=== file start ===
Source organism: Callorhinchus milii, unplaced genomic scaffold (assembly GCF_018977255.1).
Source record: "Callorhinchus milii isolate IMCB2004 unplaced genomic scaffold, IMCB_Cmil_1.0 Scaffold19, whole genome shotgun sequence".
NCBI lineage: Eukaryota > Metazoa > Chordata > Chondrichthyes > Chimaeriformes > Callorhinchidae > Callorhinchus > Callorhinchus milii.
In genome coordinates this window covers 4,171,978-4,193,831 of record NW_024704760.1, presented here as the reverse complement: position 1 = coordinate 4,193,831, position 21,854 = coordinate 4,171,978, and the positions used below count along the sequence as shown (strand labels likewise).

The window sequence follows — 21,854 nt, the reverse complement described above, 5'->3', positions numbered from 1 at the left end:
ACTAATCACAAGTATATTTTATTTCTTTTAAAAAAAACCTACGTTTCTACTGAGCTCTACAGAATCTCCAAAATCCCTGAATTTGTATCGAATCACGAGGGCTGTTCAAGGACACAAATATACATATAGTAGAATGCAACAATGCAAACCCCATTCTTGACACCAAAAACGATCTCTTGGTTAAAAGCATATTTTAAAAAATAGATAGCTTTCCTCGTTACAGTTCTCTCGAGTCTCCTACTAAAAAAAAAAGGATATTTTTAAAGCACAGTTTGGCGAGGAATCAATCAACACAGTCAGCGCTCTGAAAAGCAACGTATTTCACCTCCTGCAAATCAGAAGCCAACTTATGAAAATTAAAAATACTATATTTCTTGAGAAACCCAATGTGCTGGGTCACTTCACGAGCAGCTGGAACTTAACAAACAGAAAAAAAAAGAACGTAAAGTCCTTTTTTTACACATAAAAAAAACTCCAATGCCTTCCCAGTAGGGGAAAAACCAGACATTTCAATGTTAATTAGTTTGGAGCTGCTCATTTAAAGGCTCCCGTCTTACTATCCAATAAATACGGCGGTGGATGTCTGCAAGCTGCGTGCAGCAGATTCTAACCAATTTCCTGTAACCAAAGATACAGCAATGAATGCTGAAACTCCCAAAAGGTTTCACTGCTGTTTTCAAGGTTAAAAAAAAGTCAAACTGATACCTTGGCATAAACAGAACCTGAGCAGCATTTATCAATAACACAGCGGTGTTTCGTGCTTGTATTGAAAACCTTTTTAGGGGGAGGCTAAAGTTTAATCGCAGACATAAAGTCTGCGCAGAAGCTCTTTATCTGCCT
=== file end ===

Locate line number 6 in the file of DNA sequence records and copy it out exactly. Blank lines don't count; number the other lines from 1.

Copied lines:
ACTAATCACAAGTATATTTTATTTCTTTTAAAAAAAACCTACGTTTCTACTGAGCTCTACAGAATCTCCAAAATCCCTGAATTTGTATCGAATCACGAGGGCTGTTCAAGGACACAAATATACATATAGTAGAATGCAACAATGCAAACCCCATTCTTGACACCAAAAACGATCTCTTGGTTAAAAGCATATTTTAAAAAATAGATAGCTTTCCTCGTTACAGTTCTCTCGAGTCTCCTACTAAAAAAAAAAGGATATTTTTAAAGCACAGTTTGGCGAGGAATCAATCAACACAGTCAGCGCTCTGAAAAGCAACGTATTTCACCTCCTGCAAATCAGAAGCCAACTTATGAAAATTAAAAATACTATATTTCTTGAGAAACCCAATGTGCTGGGTCACTTCACGAGCAGCTGGAACTTAACAAACAGAAAAAAAAAGAACGTAAAGTCCTTTTTTTACACATAAAAAAAACTCCAATGCCTTCCCAGTAGGGGAAAAACCAGACATTTCAATGTTAATTAGTTTGGAGCTGCTCATTTAAAGGCTCCCGTCTTACTATCCAATAAATACGGCGGTGGATGTCTGCAAGCTGCGTGCAGCAGATTCTAACCAATTTCCTGTAACCAAAGATACAGCAATGAATGCTGAAACTCCCAAAAGGTTTCACTGCTGTTTTCAAGGTTAAAAAAAAGTCAAACTGATACCTTGGCATAAACAGAACCTGAGCAGCATTTATCAATAACACAGCGGTGTTTCGTGCTTGTATTGAAAACCTTTTTAGGGGGAGGCTAAAGTTTAATCGCAGACATAAAGTCTGCGCAGAAGCTCTTTATCTGCCT